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Friday, 09 November 2018


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What the Elites want is all that matters. Normal people will be called upon to 'know their place'. Elites will do as they please as long as they can get away with it.

Unless May goes I will do what I have never done before, and vote Labour at the next election.
Our Tory MP has a majority of 31.

Mwah ha ha.


Not a fan of democratic process SoD?

Getting close to "tumbril time".

Or did May,the govt. and the Civil Service just know a teensy bit more about how damaging Brexit could be ,than the flag waving ,heads down ,bugger the foreigners parade of clowns that spearheaded this foolishness that has left us with even less idea of how much our pound will be worth tomorrow.
Not important beside that warm feeling of being independent though is it ? Wait and see how the 'majority ' respond if prices rise and their tenuous hold on stability begins to feel shaky.
Those outstanding economic experts Boris and Nigel will ,luckily,no doubt be available for consultation.

I am a fan of the democratic process.

I'm not a fan of mob rule by plebiscite.

There is no example in history of the democratic process being defined as a one off "Now you've voted for us, the democratic process ends" thing. Ask the Nazi party of the 1930's, "Now you've voted for us, the democratic process ends". Not very democratic. At all.

If "mob rule by plebiscite" is to be a democratic process, it needs to respect due process.

So, either the referendum was a Nazi party of the 1930's, "Now you've voted for us us, the democratic process ends" thing and therefore undemocratic of which I disapprove.

Or, it respects the due process of Blighty's democratic system, which is: If parliament wishes to run another referendum, represent the 52/48 split in a compromise deal, ignore the vote completely, it can and will.

Referenda are parliament's little bitch. Not the other way round.


As for "tumbril time".

BoJo and JoJo are the "tumbril brothers" of today's Brexit Blighty.

So long as Remainers and Leavers keep it safe in parliament it will resolve out without bloodshed.

The moment pols on either side of the divide start handing in their notice from due process and go extra-parliament, the tumbril wheels jolt into action.

Those two foetus-brained turnips are the problem, not the solution.

If May gets her compromise deal through it will be a triumph of democracy, and those two dangerous men will be sent deep into the pages of the Spinal Tap "where are they now" folder, marked "pair of see you next Tuesday's".


Hyam, with all due respect, you may be right but equally you may be wrong. You and Mrs. May and 'Oily' Robbins and the rest of the bureaucracy might *think* you all know what the future holds because you all have bigger brains than the rest of us but personally I would not bet the deeds of the house on it!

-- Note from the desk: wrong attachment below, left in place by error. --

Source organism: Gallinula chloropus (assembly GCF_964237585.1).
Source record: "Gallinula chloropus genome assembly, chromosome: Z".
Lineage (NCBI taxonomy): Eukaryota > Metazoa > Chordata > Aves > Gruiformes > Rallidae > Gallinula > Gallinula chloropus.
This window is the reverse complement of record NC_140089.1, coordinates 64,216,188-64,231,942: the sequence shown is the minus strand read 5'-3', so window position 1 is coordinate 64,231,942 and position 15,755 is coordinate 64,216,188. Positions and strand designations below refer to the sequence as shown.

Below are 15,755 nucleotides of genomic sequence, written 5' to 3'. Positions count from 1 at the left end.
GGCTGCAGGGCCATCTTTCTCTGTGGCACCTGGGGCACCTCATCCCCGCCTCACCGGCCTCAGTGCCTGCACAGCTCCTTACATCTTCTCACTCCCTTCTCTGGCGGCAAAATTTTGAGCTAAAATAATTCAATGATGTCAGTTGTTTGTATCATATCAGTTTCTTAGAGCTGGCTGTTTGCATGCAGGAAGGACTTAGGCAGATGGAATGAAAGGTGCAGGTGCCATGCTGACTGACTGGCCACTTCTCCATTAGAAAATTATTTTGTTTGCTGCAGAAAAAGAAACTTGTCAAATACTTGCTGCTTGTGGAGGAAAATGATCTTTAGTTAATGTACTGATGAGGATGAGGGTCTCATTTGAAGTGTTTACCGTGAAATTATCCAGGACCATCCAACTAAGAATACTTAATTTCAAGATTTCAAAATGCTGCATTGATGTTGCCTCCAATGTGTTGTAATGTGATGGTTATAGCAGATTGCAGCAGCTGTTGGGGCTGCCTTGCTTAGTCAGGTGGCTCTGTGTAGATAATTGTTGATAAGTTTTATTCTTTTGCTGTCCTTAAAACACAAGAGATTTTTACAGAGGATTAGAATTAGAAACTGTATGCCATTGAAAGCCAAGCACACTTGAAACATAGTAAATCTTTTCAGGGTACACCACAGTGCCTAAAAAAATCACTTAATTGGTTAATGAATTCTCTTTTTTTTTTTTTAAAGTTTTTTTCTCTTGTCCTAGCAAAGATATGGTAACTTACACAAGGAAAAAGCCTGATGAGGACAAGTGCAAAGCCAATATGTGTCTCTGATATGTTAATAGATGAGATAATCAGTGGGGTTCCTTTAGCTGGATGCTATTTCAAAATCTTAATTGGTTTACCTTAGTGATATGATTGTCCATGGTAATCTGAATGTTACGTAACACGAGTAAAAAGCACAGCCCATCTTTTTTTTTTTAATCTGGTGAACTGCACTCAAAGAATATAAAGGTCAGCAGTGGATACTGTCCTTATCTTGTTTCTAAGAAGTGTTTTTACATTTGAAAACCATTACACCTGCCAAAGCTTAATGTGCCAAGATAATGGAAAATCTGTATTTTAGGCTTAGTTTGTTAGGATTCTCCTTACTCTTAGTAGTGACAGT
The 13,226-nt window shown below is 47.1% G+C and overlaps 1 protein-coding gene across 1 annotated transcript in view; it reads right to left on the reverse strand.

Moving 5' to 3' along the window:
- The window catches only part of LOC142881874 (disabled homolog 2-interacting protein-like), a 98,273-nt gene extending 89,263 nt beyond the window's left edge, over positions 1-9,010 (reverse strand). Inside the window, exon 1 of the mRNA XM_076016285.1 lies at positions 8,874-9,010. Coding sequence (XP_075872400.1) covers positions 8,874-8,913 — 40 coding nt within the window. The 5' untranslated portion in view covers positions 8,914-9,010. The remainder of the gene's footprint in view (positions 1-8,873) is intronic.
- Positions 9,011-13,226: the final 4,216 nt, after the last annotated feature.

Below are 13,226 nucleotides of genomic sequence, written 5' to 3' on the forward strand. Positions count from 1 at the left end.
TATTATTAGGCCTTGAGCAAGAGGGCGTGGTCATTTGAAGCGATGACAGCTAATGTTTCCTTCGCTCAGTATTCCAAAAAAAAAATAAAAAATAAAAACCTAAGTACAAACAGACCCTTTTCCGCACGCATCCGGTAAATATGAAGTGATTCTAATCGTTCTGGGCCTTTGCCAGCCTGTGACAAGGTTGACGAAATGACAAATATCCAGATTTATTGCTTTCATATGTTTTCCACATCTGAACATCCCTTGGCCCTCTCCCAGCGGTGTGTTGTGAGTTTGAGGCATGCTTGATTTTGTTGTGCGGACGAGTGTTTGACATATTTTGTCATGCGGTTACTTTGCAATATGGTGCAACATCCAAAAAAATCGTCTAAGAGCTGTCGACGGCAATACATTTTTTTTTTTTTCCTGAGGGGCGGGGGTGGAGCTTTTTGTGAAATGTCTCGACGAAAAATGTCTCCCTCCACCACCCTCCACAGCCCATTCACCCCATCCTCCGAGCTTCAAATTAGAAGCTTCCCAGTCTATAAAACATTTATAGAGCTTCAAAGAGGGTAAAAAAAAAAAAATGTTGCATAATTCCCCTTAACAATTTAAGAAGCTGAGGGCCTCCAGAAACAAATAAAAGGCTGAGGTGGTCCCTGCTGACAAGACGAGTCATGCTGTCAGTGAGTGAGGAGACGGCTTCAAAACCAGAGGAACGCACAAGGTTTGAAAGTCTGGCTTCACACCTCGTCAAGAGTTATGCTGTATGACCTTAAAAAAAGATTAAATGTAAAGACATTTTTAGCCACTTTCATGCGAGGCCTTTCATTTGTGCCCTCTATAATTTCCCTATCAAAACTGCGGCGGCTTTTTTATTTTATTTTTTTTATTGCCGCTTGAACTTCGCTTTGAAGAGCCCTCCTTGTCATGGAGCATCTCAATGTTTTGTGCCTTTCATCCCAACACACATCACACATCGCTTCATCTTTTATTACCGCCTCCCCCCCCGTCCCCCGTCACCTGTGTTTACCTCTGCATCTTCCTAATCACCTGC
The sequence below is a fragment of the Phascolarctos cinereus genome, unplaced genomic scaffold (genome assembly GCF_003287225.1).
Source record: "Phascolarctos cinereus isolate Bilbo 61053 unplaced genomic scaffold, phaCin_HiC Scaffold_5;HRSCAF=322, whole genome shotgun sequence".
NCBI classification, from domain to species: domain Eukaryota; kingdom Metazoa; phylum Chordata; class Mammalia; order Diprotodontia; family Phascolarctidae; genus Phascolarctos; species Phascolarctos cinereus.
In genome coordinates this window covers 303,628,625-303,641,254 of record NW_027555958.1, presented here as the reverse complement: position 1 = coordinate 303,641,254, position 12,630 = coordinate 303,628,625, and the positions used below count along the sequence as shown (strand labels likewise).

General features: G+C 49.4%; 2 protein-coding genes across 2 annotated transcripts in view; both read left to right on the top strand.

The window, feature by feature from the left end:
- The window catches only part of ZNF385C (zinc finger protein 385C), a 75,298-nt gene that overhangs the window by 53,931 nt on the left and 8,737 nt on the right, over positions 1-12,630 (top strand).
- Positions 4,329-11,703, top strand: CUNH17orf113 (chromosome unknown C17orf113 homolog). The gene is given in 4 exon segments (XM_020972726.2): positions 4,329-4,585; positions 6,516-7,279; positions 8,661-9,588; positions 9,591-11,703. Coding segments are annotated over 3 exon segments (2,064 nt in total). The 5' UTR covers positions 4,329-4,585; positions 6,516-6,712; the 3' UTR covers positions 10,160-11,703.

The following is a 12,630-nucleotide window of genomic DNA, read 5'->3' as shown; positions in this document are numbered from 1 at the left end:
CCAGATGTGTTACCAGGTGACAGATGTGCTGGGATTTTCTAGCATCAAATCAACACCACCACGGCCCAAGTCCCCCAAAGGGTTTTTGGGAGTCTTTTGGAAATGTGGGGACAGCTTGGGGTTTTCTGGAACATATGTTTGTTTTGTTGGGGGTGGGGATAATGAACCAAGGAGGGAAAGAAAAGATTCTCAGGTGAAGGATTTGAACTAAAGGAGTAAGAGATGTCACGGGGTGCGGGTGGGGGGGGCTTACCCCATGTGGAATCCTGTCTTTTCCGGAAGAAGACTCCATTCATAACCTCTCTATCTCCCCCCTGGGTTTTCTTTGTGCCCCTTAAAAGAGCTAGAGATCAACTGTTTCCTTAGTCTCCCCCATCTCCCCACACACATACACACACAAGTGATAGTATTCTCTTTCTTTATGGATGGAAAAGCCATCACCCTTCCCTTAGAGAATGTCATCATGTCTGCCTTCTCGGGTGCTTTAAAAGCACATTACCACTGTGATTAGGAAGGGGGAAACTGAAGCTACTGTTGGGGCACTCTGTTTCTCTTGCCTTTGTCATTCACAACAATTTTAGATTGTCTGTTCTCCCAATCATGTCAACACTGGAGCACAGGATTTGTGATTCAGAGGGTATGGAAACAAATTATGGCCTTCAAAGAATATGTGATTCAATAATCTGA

SoD, it is true that I did not run a blog back in the days of the first referendum but even so, I do not recall you frothing at the mouth over the result of that one! Is it a case of referenda 'GOOD' when they go your way and 'BAD' when they go against you?

I accepted parliament's due process then (aged 10), and I accept whatever it will be now.

Even if we get hard Brexit, protectionist, nationalist, Corbynite government I will accept it - albeit I'll moan like you've never seen or heard moan.

Can that be said about some of the Brexit fraternity if Blighty rejoins the EU through parliamentary due process?


I neither had then nor now any idea of what the future holds. Neither did those who inspired this country to jump off the cliff . I believe that the state of the economy and the standards of living that people need are more important than an independence that very likely will be illusory in real terms.
I guarantee that 90% of the brexit voters have no idea what different exit strategies there are or could be, and I further believe they will only care when it impacts upon them.
There has been division with more to come and it will cost us a lot of money to implement this, for what? Nobody knows but I think that those who actually run the country and those who make the money have a better idea than most.

When the charlatans have finished diluting the will of the people to their own ends I hope they suffer levels of civil disobedience by the betrayed to make their heads spin.

That's a proper tumbril-roller, Jannie!


Except that such levels of civil disobedience will impact upon us as well..